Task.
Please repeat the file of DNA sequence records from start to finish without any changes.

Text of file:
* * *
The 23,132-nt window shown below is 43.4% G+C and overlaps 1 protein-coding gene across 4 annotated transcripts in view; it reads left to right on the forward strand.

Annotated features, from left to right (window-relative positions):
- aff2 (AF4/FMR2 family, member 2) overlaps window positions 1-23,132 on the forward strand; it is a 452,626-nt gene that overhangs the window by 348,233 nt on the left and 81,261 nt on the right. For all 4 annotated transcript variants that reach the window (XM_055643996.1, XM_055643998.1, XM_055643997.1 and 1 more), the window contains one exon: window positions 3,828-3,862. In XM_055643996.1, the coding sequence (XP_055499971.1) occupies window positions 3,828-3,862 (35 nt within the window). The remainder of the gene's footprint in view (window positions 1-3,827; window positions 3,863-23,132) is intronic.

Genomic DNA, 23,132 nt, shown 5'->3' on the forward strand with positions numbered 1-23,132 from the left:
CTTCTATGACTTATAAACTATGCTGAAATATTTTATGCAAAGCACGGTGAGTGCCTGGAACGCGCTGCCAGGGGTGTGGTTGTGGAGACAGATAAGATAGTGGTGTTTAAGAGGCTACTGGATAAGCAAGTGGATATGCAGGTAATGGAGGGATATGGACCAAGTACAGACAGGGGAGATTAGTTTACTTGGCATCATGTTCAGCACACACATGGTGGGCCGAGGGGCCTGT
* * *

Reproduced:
The 23,132-nt window shown below is 43.4% G+C and overlaps 1 protein-coding gene across 4 annotated transcripts in view; it reads left to right on the forward strand.

Annotated features, from left to right (window-relative positions):
- aff2 (AF4/FMR2 family, member 2) overlaps window positions 1-23,132 on the forward strand; it is a 452,626-nt gene that overhangs the window by 348,233 nt on the left and 81,261 nt on the right. For all 4 annotated transcript variants that reach the window (XM_055643996.1, XM_055643998.1, XM_055643997.1 and 1 more), the window contains one exon: window positions 3,828-3,862. In XM_055643996.1, the coding sequence (XP_055499971.1) occupies window positions 3,828-3,862 (35 nt within the window). The remainder of the gene's footprint in view (window positions 1-3,827; window positions 3,863-23,132) is intronic.

Genomic DNA, 23,132 nt, shown 5'->3' on the forward strand with positions numbered 1-23,132 from the left:
CTTCTATGACTTATAAACTATGCTGAAATATTTTATGCAAAGCACGGTGAGTGCCTGGAACGCGCTGCCAGGGGTGTGGTTGTGGAGACAGATAAGATAGTGGTGTTTAAGAGGCTACTGGATAAGCAAGTGGATATGCAGGTAATGGAGGGATATGGACCAAGTACAGACAGGGGAGATTAGTTTACTTGGCATCATGTTCAGCACACACATGGTGGGCCGAGGGGCCTGT